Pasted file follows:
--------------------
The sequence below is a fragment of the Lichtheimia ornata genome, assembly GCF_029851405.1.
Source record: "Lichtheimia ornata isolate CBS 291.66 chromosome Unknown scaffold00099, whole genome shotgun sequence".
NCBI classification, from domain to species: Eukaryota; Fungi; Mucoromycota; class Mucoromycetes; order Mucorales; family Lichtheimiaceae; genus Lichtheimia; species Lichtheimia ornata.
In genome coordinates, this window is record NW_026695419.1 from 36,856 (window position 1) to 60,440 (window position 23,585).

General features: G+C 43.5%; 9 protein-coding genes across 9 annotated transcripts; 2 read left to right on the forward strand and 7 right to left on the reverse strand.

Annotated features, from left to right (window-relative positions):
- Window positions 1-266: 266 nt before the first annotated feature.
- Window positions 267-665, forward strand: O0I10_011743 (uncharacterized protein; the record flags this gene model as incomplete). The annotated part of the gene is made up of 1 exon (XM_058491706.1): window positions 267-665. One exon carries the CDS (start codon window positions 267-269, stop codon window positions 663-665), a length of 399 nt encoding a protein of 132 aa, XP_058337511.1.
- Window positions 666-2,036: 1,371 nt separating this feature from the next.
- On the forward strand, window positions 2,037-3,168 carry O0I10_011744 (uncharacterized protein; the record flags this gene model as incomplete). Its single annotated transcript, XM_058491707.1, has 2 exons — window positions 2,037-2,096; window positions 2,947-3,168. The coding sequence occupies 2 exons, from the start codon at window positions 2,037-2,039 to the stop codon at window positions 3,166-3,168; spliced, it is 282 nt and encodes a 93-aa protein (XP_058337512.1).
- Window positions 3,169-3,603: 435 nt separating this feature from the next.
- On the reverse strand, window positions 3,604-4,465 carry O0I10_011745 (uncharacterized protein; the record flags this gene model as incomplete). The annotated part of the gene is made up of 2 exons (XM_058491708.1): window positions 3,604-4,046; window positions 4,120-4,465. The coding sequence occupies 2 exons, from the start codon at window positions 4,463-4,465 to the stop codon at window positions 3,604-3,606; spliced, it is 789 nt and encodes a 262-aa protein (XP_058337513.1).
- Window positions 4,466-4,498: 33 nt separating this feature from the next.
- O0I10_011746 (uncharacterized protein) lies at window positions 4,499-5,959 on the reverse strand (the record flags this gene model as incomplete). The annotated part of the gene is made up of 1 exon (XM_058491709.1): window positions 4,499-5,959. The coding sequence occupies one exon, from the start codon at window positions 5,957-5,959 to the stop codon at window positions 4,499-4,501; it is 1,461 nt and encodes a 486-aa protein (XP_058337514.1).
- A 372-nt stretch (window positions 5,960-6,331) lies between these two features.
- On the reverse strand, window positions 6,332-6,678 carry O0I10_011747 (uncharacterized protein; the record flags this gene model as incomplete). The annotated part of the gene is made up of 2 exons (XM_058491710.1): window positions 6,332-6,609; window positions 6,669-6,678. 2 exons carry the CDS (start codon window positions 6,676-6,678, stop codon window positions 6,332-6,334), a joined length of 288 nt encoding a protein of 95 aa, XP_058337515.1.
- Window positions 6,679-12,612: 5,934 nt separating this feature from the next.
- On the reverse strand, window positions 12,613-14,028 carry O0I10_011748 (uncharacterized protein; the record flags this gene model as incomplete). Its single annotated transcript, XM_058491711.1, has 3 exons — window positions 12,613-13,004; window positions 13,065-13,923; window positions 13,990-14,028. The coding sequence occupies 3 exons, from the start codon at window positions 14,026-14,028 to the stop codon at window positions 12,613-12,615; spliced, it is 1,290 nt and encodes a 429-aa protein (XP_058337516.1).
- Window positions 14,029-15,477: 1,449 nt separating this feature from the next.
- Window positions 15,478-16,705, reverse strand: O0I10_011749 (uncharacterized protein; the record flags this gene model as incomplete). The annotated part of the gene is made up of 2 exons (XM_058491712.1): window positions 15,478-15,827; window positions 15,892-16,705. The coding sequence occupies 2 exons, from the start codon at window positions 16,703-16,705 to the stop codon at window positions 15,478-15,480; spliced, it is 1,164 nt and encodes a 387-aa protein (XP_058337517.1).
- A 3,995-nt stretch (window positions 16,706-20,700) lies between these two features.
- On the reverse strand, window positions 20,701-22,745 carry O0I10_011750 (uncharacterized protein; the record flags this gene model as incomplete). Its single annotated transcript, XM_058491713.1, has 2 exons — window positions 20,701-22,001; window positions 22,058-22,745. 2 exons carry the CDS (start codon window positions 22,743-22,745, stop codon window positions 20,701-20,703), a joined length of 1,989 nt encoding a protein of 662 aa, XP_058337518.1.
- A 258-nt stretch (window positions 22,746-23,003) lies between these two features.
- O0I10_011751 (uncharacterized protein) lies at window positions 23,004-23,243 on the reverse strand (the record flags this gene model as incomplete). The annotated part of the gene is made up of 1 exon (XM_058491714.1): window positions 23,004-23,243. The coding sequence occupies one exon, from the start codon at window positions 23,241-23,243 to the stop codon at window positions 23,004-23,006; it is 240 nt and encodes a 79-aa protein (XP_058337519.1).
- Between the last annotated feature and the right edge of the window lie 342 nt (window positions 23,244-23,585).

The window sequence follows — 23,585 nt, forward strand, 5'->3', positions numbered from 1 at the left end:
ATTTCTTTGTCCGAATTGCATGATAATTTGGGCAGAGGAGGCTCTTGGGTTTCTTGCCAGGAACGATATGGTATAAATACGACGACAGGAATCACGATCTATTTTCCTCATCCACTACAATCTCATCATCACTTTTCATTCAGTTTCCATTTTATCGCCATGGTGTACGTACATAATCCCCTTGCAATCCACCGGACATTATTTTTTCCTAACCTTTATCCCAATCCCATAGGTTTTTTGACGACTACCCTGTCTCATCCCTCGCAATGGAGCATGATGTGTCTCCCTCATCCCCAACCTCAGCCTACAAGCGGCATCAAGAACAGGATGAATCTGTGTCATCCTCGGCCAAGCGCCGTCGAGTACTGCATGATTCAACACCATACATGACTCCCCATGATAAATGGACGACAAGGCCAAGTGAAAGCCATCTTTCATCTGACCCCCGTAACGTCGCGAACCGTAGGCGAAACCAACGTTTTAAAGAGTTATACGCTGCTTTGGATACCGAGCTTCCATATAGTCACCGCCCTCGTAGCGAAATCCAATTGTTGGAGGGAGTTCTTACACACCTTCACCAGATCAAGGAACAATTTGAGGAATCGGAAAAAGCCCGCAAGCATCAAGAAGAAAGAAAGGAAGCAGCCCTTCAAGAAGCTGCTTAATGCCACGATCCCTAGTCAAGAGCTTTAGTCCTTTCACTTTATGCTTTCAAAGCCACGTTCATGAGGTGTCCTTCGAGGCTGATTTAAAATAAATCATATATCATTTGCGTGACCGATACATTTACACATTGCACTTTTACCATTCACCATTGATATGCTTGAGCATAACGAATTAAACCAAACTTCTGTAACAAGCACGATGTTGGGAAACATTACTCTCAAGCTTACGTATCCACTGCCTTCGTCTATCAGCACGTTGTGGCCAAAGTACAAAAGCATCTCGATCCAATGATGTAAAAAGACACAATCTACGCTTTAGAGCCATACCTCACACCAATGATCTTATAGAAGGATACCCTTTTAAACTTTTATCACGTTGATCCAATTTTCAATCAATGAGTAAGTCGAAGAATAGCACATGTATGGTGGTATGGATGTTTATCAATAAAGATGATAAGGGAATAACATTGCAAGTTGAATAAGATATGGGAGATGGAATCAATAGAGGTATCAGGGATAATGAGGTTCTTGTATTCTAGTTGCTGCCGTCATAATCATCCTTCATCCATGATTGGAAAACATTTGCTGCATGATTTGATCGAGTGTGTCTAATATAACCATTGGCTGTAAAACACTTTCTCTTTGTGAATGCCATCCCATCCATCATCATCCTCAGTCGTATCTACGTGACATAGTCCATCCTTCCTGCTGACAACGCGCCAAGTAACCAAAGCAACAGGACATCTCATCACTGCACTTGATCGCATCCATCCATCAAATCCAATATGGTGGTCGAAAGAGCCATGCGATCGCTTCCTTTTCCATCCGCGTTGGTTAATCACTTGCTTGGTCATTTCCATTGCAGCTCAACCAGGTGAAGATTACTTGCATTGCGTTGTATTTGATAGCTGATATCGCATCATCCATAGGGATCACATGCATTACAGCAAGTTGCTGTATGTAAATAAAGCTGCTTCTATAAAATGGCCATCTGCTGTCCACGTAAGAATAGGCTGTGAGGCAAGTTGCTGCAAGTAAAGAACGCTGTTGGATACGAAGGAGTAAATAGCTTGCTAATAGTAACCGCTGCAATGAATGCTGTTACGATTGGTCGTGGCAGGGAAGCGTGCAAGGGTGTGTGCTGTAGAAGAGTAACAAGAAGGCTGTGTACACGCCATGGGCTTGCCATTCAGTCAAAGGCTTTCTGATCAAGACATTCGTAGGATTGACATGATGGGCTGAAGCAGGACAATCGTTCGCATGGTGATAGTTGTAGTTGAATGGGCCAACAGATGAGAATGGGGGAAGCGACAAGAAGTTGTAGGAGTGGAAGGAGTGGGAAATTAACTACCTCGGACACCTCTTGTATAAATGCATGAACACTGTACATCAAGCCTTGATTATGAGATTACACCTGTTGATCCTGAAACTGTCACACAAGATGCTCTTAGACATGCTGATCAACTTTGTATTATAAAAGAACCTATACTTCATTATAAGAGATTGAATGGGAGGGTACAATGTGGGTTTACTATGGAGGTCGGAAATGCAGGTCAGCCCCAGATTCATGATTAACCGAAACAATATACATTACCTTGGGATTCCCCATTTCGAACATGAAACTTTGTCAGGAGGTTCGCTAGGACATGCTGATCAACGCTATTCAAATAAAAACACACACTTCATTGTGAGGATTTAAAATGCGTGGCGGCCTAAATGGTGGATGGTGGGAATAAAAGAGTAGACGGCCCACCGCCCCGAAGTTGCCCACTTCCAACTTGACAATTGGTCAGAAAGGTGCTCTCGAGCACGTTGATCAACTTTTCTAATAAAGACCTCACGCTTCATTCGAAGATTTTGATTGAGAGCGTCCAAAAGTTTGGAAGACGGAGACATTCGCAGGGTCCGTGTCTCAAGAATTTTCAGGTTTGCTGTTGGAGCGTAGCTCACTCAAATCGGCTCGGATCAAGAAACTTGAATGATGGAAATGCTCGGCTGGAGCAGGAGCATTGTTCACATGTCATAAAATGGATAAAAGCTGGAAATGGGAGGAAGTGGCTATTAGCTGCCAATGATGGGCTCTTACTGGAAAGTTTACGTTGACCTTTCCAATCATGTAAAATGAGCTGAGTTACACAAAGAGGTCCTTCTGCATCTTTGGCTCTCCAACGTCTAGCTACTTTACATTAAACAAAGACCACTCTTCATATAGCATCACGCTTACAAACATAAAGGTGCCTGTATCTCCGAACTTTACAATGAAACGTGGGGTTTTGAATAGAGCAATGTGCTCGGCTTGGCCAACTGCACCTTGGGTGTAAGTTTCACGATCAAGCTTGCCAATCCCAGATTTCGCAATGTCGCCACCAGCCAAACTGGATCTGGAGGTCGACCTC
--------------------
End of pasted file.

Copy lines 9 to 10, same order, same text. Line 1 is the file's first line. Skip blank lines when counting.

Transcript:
- Window positions 666-2,036: 1,371 nt separating this feature from the next.
- On the forward strand, window positions 2,037-3,168 carry O0I10_011744 (uncharacterized protein; the record flags this gene model as incomplete). Its single annotated transcript, XM_058491707.1, has 2 exons — window positions 2,037-2,096; window positions 2,947-3,168. The coding sequence occupies 2 exons, from the start codon at window positions 2,037-2,039 to the stop codon at window positions 3,166-3,168; spliced, it is 282 nt and encodes a 93-aa protein (XP_058337512.1).